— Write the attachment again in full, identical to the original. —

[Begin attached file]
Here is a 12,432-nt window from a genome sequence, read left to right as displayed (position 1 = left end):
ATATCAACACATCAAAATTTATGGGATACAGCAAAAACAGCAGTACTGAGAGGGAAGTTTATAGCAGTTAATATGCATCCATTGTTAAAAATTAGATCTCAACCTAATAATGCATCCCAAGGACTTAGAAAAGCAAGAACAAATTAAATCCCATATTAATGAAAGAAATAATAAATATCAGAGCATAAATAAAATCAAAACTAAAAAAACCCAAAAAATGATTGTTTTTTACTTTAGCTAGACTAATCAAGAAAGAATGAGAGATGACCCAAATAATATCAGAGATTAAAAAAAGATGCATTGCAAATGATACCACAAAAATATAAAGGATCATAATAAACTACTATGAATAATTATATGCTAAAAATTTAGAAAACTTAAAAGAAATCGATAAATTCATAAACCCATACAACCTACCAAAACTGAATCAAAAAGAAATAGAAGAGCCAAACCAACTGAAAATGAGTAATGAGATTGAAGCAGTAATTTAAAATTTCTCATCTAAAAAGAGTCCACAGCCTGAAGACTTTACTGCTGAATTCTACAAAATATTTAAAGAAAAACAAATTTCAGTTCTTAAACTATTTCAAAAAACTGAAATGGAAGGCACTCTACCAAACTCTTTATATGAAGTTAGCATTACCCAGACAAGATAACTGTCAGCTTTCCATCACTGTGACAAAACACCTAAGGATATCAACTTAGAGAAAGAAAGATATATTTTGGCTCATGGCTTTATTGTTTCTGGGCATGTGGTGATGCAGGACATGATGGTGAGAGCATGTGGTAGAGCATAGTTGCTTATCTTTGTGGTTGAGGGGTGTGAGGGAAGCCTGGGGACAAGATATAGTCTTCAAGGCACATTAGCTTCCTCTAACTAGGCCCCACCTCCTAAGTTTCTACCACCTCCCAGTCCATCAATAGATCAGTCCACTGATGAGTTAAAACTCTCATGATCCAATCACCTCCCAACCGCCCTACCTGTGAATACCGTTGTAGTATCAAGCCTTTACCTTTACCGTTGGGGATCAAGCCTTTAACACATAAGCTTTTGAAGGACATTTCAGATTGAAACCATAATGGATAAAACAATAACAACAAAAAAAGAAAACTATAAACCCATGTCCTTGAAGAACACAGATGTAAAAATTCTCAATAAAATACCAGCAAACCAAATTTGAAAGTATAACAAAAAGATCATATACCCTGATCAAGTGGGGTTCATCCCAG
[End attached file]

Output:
Here is a 12,432-nt window from a genome sequence, read left to right as displayed (position 1 = left end):
ATATCAACACATCAAAATTTATGGGATACAGCAAAAACAGCAGTACTGAGAGGGAAGTTTATAGCAGTTAATATGCATCCATTGTTAAAAATTAGATCTCAACCTAATAATGCATCCCAAGGACTTAGAAAAGCAAGAACAAATTAAATCCCATATTAATGAAAGAAATAATAAATATCAGAGCATAAATAAAATCAAAACTAAAAAAACCCAAAAAATGATTGTTTTTTACTTTAGCTAGACTAATCAAGAAAGAATGAGAGATGACCCAAATAATATCAGAGATTAAAAAAAGATGCATTGCAAATGATACCACAAAAATATAAAGGATCATAATAAACTACTATGAATAATTATATGCTAAAAATTTAGAAAACTTAAAAGAAATCGATAAATTCATAAACCCATACAACCTACCAAAACTGAATCAAAAAGAAATAGAAGAGCCAAACCAACTGAAAATGAGTAATGAGATTGAAGCAGTAATTTAAAATTTCTCATCTAAAAAGAGTCCACAGCCTGAAGACTTTACTGCTGAATTCTACAAAATATTTAAAGAAAAACAAATTTCAGTTCTTAAACTATTTCAAAAAACTGAAATGGAAGGCACTCTACCAAACTCTTTATATGAAGTTAGCATTACCCAGACAAGATAACTGTCAGCTTTCCATCACTGTGACAAAACACCTAAGGATATCAACTTAGAGAAAGAAAGATATATTTTGGCTCATGGCTTTATTGTTTCTGGGCATGTGGTGATGCAGGACATGATGGTGAGAGCATGTGGTAGAGCATAGTTGCTTATCTTTGTGGTTGAGGGGTGTGAGGGAAGCCTGGGGACAAGATATAGTCTTCAAGGCACATTAGCTTCCTCTAACTAGGCCCCACCTCCTAAGTTTCTACCACCTCCCAGTCCATCAATAGATCAGTCCACTGATGAGTTAAAACTCTCATGATCCAATCACCTCCCAACCGCCCTACCTGTGAATACCGTTGTAGTATCAAGCCTTTACCTTTACCGTTGGGGATCAAGCCTTTAACACATAAGCTTTTGAAGGACATTTCAGATTGAAACCATAATGGATAAAACAATAACAACAAAAAAAGAAAACTATAAACCCATGTCCTTGAAGAACACAGATGTAAAAATTCTCAATAAAATACCAGCAAACCAAATTTGAAAGTATAACAAAAAGATCATATACCCTGATCAAGTGGGGTTCATCCCAG